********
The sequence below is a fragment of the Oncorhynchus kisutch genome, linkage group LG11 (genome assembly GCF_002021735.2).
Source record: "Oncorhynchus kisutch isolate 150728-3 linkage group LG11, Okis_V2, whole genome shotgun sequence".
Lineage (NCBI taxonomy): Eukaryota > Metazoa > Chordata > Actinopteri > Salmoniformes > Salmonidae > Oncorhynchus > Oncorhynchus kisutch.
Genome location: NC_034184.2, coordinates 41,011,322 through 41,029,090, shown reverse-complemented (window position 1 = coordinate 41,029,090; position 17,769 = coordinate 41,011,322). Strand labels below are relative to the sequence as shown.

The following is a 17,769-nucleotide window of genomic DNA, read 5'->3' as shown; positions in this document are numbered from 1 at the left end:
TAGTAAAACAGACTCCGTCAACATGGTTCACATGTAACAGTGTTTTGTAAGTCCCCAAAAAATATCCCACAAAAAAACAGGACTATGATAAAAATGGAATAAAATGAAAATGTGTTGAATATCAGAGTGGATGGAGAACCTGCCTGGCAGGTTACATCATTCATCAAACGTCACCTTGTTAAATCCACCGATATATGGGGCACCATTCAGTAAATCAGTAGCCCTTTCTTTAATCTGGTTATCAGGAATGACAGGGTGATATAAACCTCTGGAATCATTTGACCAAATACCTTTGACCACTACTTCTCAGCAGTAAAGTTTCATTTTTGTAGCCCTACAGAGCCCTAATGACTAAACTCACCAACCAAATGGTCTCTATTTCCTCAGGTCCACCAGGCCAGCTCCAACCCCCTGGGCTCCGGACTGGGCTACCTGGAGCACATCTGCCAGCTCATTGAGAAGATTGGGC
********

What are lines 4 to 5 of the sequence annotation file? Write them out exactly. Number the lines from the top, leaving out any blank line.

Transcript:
Genome location: NC_034184.2, coordinates 41,011,322 through 41,029,090, shown reverse-complemented (window position 1 = coordinate 41,029,090; position 17,769 = coordinate 41,011,322). Strand labels below are relative to the sequence as shown.

The following is a 17,769-nucleotide window of genomic DNA, read 5'->3' as shown; positions in this document are numbered from 1 at the left end: